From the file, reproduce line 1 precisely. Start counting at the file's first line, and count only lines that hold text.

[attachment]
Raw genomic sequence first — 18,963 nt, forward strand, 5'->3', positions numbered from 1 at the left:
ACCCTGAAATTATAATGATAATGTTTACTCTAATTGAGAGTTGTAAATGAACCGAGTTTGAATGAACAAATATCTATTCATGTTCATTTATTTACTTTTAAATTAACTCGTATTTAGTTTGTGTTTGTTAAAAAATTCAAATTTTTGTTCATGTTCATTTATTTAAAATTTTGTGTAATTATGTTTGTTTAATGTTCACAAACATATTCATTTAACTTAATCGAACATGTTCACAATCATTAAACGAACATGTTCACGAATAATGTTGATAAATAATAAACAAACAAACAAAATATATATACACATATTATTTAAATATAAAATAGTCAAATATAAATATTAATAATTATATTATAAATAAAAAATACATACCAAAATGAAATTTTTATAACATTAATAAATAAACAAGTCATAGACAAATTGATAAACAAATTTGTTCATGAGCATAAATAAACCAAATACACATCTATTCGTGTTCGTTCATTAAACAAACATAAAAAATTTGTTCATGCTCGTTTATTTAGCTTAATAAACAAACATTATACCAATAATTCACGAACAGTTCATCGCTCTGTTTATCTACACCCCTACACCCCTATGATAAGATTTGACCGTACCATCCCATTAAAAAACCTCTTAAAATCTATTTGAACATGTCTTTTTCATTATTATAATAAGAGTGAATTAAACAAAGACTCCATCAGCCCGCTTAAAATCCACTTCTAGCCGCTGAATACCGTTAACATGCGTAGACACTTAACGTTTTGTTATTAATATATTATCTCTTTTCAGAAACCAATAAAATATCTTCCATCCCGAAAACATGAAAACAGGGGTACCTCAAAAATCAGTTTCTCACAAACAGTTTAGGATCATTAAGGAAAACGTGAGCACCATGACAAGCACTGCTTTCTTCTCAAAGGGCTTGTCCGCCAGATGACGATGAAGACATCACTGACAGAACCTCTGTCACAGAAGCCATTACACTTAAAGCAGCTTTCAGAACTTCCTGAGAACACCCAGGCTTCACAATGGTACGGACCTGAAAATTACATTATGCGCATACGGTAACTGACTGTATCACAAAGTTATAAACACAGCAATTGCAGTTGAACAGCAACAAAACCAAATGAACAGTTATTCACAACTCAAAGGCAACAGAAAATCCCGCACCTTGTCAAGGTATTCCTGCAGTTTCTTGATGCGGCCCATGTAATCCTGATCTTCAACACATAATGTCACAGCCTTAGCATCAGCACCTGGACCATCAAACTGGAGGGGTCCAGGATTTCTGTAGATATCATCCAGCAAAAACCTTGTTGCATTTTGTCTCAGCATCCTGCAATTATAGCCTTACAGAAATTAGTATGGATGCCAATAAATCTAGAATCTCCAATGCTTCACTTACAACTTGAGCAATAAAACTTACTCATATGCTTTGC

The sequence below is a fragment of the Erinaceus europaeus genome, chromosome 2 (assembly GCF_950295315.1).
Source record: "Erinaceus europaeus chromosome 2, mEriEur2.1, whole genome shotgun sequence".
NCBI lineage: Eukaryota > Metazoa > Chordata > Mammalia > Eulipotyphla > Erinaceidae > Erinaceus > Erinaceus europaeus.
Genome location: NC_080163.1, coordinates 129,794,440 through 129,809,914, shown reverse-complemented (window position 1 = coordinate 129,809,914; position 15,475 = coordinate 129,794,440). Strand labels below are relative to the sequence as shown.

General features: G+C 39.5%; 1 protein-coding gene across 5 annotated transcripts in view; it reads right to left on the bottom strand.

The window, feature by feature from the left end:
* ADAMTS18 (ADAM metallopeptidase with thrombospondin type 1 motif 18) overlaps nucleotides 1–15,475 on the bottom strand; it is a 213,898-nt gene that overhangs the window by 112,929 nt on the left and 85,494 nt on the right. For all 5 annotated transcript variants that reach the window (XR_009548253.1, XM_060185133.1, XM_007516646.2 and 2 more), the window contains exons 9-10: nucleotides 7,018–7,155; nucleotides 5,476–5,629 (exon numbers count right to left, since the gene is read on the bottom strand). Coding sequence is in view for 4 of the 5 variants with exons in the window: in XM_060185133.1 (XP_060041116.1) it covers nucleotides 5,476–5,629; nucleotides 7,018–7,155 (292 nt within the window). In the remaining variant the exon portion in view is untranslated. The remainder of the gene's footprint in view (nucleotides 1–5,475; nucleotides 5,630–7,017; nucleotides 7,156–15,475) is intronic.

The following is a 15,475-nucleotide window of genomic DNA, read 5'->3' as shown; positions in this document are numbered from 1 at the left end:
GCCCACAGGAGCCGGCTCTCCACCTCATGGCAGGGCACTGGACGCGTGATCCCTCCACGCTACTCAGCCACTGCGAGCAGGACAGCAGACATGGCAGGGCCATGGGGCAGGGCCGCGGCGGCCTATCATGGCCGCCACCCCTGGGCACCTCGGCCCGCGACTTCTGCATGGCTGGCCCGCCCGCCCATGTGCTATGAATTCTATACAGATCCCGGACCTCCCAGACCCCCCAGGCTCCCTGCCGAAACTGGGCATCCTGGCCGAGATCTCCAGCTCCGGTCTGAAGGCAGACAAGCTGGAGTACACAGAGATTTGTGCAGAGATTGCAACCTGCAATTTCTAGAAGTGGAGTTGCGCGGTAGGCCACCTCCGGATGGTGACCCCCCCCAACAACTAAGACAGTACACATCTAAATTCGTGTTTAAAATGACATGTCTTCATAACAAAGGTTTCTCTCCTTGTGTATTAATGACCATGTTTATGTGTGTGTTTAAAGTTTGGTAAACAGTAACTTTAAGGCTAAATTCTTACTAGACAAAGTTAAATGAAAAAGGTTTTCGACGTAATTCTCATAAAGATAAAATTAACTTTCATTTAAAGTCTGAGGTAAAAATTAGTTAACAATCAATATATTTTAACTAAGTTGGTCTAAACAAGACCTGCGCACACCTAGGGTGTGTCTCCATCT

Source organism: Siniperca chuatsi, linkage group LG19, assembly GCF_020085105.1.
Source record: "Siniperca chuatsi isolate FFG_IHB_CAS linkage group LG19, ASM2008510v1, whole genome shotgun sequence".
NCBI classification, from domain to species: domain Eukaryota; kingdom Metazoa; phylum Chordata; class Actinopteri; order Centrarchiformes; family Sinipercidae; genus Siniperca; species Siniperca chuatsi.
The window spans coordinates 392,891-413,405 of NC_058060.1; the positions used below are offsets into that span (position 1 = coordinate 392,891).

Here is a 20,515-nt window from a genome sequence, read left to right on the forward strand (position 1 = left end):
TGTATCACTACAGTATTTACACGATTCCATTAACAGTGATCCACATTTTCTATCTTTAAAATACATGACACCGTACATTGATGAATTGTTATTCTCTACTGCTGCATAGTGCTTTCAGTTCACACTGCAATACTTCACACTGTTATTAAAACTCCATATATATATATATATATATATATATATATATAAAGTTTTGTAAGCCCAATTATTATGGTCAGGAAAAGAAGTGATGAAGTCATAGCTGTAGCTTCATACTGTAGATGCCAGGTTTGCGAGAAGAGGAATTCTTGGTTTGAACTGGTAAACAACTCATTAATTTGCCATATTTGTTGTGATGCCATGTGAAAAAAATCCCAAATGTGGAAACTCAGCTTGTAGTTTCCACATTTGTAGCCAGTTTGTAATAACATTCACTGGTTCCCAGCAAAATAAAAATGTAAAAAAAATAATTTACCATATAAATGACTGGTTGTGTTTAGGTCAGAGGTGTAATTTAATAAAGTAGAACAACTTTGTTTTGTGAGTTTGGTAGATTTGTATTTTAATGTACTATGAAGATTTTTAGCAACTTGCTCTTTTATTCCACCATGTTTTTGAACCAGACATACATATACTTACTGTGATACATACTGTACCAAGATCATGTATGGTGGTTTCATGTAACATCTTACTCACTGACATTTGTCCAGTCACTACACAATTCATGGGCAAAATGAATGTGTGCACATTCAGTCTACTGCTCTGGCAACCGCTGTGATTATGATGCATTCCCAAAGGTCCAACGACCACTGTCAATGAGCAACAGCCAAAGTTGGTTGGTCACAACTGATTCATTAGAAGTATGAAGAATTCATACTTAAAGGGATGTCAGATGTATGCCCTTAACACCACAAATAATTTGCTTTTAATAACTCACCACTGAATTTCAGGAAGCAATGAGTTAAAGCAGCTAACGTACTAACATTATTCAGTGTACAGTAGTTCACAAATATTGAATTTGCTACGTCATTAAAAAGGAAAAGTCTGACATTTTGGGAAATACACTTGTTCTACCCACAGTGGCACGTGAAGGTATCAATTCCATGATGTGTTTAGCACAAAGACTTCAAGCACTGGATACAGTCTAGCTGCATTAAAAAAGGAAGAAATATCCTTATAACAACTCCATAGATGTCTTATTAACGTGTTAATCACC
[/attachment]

Raw genomic sequence first — 18,963 nt, forward strand, 5'->3', positions numbered from 1 at the left: